Score: 85/100

Ride Along (2014)

Ride AlongReleased: January 17, 2014. Directed by: Tim Story. Starring: Kevin Hart, Ice Cube, Tika Sumpter. Runtime: 99 min.

Buddy comedies remain one of the most dime-a-dozen, yet bankable, sub-genres of comedy and action. Last year, Paul Fieg made an attempt at re-inventing the genre by simply replacing men as the focal point, with women (Sandra Bullock and Melissa McCarthy were the unlikely duo) appearing in “The Heat.” The buddy cop action comedy is a formula that’s never going to change, but we can always hope for a film to try to mix things up and still give us a good time.

The newest buddy cop comedy “Ride Along” stars Kevin Hart and Ice Cube. Ben (Kevin Hart) is a fast-talking security guard who has just been accepted to the police academy. This film is really about him proving himself that he could be a good police officer, as well as prove to his girlfriend’s (Tika Sumpter) brother James (Ice Cube) that he’s man enough to marry his sister. And how does he prove that he’s man enough? Well, James can take him on a ride along, of course! Isn’t that the only way? And he proves to people watching the film that he’s man enough by nicknaming his penis the black hammer (and that’s his gamer tag, too!)

It’s funny to me that this ride along can prove that Ben is man enough to marry the sister and be a police officer, while it’s simply an excuse for James to humiliate him and prove that he can’t do either. Meanwhile, James really wants to take down this feared Atlanta criminal named Omar; he’s a ghost because he’s never been seen. One knows when that’s the case with a big-time villain, the reveal is either going to be someone we’ve already seen on screen, or a random big-name actor. I won’t reveal which one it is here, don’t worry. James has been chasing this Omar character for three years, which is ruffling his lieutenant’s feathers. It feels uninspired and a simple excuse to make this film look like it has a plot; but it is the sub-plot that enables action to happen.

If this sub-plot wasn’t existent, the film would simply be a comedic version of “Training Day.” Regardless, this is still a comedic version of “TD” – the filmmakers put in that silly sub-plot in to make it less obvious. They will help some people make the connection to it by saying that film’s title, so at least they’re honest about the fact that we’ve seen this story before. The film isn’t as bad as I might be making it out to be in these first paragraphs; I just wanted to get the flaws out of the way. The action scenes are amusing because they’re able to add comedy to the action mix of it all. That can be difficult, filmmakers try and try to do that – but it’s usually a miss. It hits here, once or twice. So director Tim Story (“Fantastic Four”) should get some recognition for it.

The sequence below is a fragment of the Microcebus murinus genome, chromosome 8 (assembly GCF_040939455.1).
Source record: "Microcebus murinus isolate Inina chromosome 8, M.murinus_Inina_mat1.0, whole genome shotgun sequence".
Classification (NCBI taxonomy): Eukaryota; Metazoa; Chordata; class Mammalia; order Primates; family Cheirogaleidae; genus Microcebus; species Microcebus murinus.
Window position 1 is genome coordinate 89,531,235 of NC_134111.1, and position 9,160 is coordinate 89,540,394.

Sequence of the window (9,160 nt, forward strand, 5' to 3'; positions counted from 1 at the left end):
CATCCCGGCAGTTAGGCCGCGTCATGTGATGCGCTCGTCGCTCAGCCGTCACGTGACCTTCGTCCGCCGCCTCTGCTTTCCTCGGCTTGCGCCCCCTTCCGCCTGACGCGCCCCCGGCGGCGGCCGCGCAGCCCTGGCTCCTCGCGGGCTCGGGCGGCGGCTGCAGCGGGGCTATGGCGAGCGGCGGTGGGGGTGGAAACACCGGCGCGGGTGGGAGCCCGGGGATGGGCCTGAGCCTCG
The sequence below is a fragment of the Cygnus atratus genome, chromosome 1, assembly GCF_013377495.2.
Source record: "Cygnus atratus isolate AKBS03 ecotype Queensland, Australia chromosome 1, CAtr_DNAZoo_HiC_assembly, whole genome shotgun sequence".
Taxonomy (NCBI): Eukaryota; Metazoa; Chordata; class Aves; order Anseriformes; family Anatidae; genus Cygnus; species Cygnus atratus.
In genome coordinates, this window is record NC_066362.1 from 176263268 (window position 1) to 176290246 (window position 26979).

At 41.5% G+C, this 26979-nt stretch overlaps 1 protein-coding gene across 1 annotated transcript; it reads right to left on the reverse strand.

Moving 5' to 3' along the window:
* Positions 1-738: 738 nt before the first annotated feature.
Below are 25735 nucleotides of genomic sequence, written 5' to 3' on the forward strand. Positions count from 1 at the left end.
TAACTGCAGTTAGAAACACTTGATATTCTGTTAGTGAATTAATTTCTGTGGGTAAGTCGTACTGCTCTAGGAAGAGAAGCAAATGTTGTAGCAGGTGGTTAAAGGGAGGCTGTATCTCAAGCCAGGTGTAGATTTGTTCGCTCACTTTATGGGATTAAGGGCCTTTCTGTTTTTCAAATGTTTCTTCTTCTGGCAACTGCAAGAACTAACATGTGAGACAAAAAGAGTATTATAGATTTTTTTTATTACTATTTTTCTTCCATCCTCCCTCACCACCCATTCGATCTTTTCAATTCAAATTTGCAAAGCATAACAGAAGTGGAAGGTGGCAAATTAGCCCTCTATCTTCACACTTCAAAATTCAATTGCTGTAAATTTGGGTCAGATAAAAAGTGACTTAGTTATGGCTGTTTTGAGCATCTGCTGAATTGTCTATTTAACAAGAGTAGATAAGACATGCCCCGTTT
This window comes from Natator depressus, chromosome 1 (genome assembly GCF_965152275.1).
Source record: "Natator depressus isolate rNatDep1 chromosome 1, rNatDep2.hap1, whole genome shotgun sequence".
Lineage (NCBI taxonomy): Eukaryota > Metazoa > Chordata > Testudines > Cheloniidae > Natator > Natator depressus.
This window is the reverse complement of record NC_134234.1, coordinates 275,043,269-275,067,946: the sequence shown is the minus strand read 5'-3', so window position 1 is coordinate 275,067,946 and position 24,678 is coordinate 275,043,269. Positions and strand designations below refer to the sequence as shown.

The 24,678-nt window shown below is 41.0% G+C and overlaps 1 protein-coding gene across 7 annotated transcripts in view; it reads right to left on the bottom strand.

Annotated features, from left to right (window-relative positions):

The film is usually entertaining because of the consistent laughs. The film is as familiar and unoriginal as they come, but I think you’ll find yourself laughing a lot, but maybe a bit less if you’ve seen the trailer beforehand – I managed to not see the trailer once. The multiple laugh-out-loud moments are the most enjoyable parts of the film. Well, really the only enjoyable parts – the action is straight-forward and there are explosions; so that might make this a fun flick for people who like loud noises. There’s an amusing aspect in one of the action scenes, but I won’t spoil it because now that I saw the trailer after watching this, I won’t spoil a funny scene that wasn’t in the trailer.

This feels like an advertisement for XBOX Live at times, but whatever; video games are cool, too. It seems Hart’s character is inspired by video games to become a cop, but with his knowledge of the sounds of weapons developed by playing realistic video games, he might just be better off as a weapons specialist. Or he might just be better off continuing playing video games with his buddy Assface. That’s a funny name, but the filmmakers are making it too easy for people to criticize it and say that they (the writers) are trying too hard for a laugh every time the name is said. At least the film is funny, but this is one of those comedies where only one character gets the laughs. That character is Ben, and Hart’s energy helps the film not be a trainwreck. Anyway, he makes it enjoyable for the audience members, while Ice Cube is simply the straight man. He isn’t able to have much fun in his role, unless you consider screwing with Ben’s character a fun activity. Cube’s stern facial expressions and his pissed-off comic delivery works with some characters (like his angry police captain in “21 Jump Street”) but it doesn’t work here.